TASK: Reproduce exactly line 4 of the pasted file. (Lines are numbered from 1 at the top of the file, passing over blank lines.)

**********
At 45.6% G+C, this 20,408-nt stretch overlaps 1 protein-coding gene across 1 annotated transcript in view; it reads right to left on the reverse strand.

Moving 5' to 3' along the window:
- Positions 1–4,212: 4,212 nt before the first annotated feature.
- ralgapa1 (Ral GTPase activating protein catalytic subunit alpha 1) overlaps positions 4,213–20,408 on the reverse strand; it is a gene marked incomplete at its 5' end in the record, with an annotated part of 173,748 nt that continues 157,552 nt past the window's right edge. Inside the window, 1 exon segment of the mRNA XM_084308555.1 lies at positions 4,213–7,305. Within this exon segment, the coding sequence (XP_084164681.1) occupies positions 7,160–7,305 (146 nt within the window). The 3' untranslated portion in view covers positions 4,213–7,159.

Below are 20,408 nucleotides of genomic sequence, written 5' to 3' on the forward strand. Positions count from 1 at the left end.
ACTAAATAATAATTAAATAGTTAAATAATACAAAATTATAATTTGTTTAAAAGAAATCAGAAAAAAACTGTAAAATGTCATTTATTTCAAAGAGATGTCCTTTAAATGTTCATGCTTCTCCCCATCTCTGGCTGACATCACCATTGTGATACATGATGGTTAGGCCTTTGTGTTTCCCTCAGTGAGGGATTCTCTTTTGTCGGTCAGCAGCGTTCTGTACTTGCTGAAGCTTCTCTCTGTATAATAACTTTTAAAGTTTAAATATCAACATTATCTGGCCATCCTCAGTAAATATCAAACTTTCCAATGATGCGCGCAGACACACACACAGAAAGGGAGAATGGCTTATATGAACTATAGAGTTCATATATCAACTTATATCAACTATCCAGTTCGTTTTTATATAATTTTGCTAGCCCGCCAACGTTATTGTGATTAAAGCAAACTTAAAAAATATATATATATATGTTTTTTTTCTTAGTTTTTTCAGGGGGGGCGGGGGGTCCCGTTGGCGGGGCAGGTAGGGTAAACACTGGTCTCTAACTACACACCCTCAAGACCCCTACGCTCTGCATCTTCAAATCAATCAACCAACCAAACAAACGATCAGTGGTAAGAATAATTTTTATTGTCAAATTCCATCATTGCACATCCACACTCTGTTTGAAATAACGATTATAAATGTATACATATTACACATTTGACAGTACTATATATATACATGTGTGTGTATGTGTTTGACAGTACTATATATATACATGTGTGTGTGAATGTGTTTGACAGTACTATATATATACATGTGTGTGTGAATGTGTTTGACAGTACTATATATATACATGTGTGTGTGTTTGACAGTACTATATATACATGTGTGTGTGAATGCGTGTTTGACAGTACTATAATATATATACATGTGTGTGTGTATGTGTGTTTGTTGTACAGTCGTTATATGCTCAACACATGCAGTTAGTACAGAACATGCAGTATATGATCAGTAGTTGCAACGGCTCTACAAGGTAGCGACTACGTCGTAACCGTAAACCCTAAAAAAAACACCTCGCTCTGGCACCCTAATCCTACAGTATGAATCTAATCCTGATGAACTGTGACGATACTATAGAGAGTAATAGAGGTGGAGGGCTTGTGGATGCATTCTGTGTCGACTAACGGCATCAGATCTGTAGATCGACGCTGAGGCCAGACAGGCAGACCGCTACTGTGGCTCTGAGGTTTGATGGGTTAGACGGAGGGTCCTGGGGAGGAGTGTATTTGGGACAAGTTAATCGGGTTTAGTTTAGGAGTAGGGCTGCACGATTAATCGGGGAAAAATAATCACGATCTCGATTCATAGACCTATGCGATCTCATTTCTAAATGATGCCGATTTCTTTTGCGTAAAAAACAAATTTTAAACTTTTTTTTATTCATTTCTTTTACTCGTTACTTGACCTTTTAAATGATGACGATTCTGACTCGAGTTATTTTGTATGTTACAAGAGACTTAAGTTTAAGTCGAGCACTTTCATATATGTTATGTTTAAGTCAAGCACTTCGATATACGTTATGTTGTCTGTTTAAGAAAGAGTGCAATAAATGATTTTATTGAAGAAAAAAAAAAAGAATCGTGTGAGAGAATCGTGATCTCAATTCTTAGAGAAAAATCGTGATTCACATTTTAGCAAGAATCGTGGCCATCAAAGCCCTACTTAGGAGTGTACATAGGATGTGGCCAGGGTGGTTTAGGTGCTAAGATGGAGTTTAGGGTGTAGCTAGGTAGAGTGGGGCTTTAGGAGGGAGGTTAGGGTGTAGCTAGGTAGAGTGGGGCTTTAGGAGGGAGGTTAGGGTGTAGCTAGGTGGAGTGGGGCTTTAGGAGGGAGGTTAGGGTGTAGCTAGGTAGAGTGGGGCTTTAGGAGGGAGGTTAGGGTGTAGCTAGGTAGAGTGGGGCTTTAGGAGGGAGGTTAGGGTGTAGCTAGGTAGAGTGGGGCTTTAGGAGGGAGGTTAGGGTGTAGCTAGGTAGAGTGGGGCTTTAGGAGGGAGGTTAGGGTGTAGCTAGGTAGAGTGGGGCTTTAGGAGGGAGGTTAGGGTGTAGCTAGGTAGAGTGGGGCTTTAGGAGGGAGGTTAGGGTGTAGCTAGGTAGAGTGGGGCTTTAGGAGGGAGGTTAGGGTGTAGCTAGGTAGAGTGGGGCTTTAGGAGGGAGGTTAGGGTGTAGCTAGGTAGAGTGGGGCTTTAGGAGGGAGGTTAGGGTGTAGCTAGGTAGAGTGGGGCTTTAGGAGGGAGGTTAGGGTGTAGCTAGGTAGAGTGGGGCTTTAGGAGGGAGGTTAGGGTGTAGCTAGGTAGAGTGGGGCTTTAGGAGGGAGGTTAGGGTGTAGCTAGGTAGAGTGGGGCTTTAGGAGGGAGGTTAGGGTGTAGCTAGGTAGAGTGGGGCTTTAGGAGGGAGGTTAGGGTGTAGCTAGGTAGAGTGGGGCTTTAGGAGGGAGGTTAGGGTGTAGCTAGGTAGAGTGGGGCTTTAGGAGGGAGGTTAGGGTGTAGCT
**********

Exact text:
- ralgapa1 (Ral GTPase activating protein catalytic subunit alpha 1) overlaps positions 4,213–20,408 on the reverse strand; it is a gene marked incomplete at its 5' end in the record, with an annotated part of 173,748 nt that continues 157,552 nt past the window's right edge. Inside the window, 1 exon segment of the mRNA XM_084308555.1 lies at positions 4,213–7,305. Within this exon segment, the coding sequence (XP_084164681.1) occupies positions 7,160–7,305 (146 nt within the window). The 3' untranslated portion in view covers positions 4,213–7,159.